Take a look at iMovie for the iPad 2. This simplified version of the desktop software allows you to put together clips you take with your iPad's cameras into short movies. You can choose a theme that determines the look of the transitions and titles. You can insert audio and photos.
Learn how to capture yourself talking from a webcam while also recording your screen at the same time. You can use software like Screenflow or Wirecast to record from both sources simultaneously. You can also fake it with iMovie's picture-in-picture.
You can quickly build a DVD from a single video file using the OneStep DVD from Movie option in iDVD. You can also make DVDs from several movies and photos using the Magic iDVD option. Magic iDVD projects can also be a starting point for regular customize iDVD projects.
You can import video from video DVDs using Handbrake. This free application will read DVDs and convert the video to formats that you can use on your Mac, iPhone, iPod or Apple TV. You can also edit converted videos in iMovie.
In Adobe Premiere Elements you can blur out an area using multiple layers and a mosaic filter and matte. You can even make that area move along with an object in the video using the timeline and keyframes.
Learn to use three different types of video layering in iMovie 11. You can cutaway to a second video and then cut back, even making the second video semi-transparent. You can include a video as picture-in-picture with borders and a drop shadow. You can also put two videos side-by-side. These features also work with still photos.
The new free FaceTime for Mac application from Apple lets you place and receive video phone calls. You can video chat with people on other Macs, iPhones or the new iPod Touch. You can use an email address as an identifier, or their iPhone phone number.
One option for screen captures and recording is Snapz Pro. It offers more options than the standard capture ability in Mac OS X, such as being able to follow the cursor around and record anything on the screen. It comes with a high price tag, however.
Adobe has released its basic video editing tool for the first time for the Mac. With Premiere Elements you will be able to do more than with iMovie, but it also comes with a steeper learning curve. There is support for a timeline, motion, text, transitions, effects and more.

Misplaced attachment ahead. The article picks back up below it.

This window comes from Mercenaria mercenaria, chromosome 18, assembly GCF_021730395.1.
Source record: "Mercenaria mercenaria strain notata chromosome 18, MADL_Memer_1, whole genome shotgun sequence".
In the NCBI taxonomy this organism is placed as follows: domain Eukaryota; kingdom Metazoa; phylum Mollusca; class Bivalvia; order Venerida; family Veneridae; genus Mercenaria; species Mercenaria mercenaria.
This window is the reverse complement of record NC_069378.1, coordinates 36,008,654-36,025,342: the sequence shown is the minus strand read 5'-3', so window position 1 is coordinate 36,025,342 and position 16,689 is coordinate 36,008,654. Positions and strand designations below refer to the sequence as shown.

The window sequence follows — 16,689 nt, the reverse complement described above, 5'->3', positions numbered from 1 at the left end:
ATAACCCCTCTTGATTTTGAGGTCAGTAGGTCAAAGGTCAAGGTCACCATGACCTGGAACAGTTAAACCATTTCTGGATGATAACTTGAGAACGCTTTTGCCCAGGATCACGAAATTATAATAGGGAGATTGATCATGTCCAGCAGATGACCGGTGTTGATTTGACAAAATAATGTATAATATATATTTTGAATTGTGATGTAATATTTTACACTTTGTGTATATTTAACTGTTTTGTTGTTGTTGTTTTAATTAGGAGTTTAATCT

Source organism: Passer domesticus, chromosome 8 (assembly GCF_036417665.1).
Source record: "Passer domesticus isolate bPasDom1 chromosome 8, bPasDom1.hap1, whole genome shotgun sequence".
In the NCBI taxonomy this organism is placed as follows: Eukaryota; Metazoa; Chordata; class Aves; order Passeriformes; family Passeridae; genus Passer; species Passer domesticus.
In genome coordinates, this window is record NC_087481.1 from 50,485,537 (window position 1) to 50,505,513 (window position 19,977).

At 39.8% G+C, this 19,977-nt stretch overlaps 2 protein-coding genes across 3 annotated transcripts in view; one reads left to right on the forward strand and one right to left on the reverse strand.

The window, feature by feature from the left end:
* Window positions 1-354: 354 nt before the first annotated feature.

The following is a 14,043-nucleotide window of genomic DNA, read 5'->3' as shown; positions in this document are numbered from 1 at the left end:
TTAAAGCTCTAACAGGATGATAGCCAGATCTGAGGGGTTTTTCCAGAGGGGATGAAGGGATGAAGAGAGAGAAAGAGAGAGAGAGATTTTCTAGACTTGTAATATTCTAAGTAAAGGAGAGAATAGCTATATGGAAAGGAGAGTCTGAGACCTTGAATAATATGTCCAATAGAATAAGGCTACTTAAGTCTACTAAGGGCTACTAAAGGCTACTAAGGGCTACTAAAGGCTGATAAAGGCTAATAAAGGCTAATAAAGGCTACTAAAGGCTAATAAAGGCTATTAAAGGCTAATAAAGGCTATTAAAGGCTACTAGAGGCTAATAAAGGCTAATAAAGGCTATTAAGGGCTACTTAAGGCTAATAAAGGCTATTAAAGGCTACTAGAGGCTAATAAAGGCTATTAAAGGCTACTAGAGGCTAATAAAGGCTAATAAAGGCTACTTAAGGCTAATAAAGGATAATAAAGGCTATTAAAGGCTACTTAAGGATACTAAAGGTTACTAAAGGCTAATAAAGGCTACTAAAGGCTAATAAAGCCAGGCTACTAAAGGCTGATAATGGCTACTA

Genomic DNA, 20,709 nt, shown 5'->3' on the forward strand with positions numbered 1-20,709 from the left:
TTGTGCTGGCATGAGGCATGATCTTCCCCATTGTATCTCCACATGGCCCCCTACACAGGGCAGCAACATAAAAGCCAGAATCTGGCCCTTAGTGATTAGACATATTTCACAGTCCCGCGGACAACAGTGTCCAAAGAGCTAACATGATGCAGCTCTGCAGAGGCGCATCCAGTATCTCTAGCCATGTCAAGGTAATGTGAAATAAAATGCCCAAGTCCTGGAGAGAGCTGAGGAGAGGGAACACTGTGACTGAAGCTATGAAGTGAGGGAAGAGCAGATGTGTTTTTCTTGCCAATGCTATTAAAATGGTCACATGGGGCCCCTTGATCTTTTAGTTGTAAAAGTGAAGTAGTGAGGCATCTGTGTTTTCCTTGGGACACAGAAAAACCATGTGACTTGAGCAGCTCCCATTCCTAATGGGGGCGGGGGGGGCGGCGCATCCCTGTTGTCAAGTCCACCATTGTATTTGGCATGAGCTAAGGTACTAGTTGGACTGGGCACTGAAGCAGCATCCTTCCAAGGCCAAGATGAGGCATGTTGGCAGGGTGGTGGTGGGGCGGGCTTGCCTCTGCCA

A short video explaining a common misconception about DVD quality. DVDs are standard definition, so HD video will not look as good on DVD as it does on your Mac.
Learn how to use Seashore to create a 32-bit semi-transparent image and then use that image as an overlay to point out or highlight something in your iMovie video.
You can use iWork Keynote to make video presentations for many uses. You can simply narrate a slideshow, or present a series of points to form an idea. It is a great way to create video without having to appear on camera.
You can use Keynote to create animated charts and graphs. Then, you can export them to use in iMovie and other software to make video presentations.
Most video cameras produce files in a format that iMovie can handle right away. However, some cameras use special video formats that iMovie can't read without your help. There are three strategies you can use to get incompatible video into iMovie: installing software that comes with your camera, researching solutions on the company Web site, or converting the video using free third-party tools.
Learn how to use the new screen recording feature of QuickTime X in Snow Leopard. It provides basic video screen capture ability. Also learn how to go beyond the basics with better third-party applications.
Snow Leopard introduces QuickTime X, a new version of the QuickTime Player. While it adds trimming and exporting functionality, it lacks many of the advanced features of QuickTime 7, and is no comparison to QuickTime 7 Pro.
Gary Rosenzweig takes a look at the simple but powerful tool QuickTime Pro and how it can be used to edit and compile video.